SLA Lecture Series: Critical Approaches to Applied Language Studies
Mario E. López-Gopar
Professor, Faculty of Languages, Universidad Autónoma Benito Juárez de Oaxaca, Mexico
4:00 pm Central time, Tuesday, April 27, 2021
Abstract: Historically, Mexico has been a multilingual society with (trans)multimodal-lingual literacy practices in place prior to and during the Spanish conquest (Hawkins, 2018; López-Gopar, 2007). Since the beginning of the 20th century, however, Eurocentric and alphabetic literacy practices in Spanish have prevailed (Hernández-Zamora, 2009). More recently, following this Eurocentric influence, the language classroom in Mexico has become synonymous with the “English” classroom with a neoliberal agenda (Sayer, 2015), a disconnection from social issues, and the exclusion of both Spanish and Indigenous languages (López-Gopar et al., 2020). Consequently, prevalent discourses of ‘literacy’ and ‘English’ in connection with information and communication technologies (ICT), which link these concepts to social progress and development, are part of coloniality, the darker side of modernity (Mignolo, 2000).
Within such context and in order to counteract the aforementioned discourses, the purpose of this presentation is two-fold: (1) to present examples of (trans)multimodal-lingual literacy texts created prior to and during the onset of the Spanish conquest of Mexico and (2) to showcase (trans)multimodal-lingual identity texts co-created by future language teachers in collaboration with children from Oaxaca, Mexico. The first objective is based on the analysis of different codices and related literature. The second objective stems from the analysis of the results of an ongoing critical-ethnographic-action-research project, conducted in urban Oaxacan contexts, whose main goal is to foster the existing multilingual and multiliteracies practices which have resisted the discourses of coloniality (López-Gopar, 2016). Using images and videos as semiotic and persuasive devices, the presentation will argue that the discourses surrounding literacy, English, and ICT can still be decolonized if pre-service teachers, in-service teachers and children are (self)regarded as authors of (trans)multimodal-lingual identity texts and authors of their own histories in our current societies.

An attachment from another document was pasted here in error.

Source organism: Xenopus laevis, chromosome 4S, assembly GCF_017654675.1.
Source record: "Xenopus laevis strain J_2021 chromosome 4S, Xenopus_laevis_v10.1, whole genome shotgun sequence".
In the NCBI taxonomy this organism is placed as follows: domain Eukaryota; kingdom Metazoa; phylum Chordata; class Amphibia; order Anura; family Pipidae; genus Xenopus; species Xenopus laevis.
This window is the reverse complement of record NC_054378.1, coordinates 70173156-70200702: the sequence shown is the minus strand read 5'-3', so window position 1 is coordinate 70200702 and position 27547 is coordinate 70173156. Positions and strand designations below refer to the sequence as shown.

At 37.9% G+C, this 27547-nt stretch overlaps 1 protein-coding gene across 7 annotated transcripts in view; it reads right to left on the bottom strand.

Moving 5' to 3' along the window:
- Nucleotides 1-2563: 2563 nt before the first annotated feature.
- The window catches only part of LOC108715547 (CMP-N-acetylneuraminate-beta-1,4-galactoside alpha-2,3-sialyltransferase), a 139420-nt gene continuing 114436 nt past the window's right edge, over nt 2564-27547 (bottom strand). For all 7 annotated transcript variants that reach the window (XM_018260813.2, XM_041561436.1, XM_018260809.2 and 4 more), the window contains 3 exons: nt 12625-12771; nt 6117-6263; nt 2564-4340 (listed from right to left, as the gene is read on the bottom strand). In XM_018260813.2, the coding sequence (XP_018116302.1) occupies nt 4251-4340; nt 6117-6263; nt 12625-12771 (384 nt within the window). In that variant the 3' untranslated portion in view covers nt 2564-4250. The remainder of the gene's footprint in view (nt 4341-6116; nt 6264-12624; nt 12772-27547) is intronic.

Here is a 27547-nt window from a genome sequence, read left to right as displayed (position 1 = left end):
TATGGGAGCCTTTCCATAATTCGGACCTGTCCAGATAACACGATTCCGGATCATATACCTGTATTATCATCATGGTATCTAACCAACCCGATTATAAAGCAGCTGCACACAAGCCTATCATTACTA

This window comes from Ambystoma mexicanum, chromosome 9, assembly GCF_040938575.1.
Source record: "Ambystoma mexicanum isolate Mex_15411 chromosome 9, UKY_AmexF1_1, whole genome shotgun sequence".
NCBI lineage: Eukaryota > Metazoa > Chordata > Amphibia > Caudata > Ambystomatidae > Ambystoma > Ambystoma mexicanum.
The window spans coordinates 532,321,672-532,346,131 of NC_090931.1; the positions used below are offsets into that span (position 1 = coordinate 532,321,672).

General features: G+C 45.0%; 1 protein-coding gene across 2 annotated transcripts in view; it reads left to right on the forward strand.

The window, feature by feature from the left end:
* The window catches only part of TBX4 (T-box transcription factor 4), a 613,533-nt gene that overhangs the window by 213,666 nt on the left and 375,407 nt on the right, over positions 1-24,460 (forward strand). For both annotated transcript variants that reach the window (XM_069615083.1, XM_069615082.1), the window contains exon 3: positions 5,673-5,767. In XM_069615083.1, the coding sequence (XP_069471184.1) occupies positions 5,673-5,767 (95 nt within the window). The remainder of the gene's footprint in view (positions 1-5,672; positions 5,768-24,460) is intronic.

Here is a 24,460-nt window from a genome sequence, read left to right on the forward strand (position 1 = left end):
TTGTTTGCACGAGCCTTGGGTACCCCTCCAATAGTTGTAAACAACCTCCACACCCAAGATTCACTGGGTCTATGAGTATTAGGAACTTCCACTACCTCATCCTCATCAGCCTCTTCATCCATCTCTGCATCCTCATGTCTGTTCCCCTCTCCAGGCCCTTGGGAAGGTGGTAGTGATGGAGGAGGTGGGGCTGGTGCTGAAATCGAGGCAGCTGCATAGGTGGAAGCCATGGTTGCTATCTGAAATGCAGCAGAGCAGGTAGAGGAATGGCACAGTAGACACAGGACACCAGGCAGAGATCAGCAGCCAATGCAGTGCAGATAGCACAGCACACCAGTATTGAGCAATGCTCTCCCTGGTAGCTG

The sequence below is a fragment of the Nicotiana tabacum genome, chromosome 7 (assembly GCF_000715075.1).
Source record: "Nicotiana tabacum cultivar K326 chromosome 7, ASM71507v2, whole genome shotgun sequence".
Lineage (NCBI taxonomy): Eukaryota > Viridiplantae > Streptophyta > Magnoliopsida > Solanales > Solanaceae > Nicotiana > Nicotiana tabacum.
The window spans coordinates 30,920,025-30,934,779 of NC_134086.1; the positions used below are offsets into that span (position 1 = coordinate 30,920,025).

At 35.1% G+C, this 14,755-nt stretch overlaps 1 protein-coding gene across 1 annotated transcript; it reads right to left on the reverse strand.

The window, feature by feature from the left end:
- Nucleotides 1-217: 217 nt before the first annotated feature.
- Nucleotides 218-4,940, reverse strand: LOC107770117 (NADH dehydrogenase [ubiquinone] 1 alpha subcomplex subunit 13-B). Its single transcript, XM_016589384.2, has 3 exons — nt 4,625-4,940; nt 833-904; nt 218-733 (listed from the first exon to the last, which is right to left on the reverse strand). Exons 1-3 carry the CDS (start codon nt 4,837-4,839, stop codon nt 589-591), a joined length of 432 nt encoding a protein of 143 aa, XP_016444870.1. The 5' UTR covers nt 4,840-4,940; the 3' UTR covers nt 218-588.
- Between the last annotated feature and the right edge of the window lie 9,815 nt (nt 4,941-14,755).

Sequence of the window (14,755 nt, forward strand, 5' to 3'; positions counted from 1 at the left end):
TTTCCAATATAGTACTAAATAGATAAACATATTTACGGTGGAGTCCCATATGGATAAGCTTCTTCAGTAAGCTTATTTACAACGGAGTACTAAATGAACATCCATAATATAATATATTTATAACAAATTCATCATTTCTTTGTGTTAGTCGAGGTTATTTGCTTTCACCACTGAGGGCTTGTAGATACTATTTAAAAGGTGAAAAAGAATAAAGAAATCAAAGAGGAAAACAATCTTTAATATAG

About the speaker: Mario López-Gopar (Ph.D., OISE/University of Toronto) is professor at Universidad Autónoma Benito Juárez de Oaxaca. Mario’s main research interest is intercultural and multilingual education of Indigenous peoples in Mexico. He has received over 15 academic awards. His Ph.D. thesis was awarded both the 2009 AERA second language research dissertation award and the 2009 OISE Outstanding Thesis of the year award. He has published numerous articles and book chapters in Mexico, USA, Canada, Argentina, Brazil and Europe. His latest books are Decolonizing Primary English Language Teaching (Multilingual Matters, 2016) and International Perspectives on Critical Pedagogies in ELT (Palgrave MacMillan, 2019).
Delivery format: The talk will be held on Zoom.
Sponsor: This lecture is part of the Second Language Acquisition Talk Series and is co-sponsored by the Language Institute. Funding is from the Anonymous Fund.
Contact: Jana Martin, Associate Director, Language Institute
The UW-Madison Language Institute is committed to inclusive and accessible programming. To request an accommodation for this event, please contact Jana Martin three business days in advance.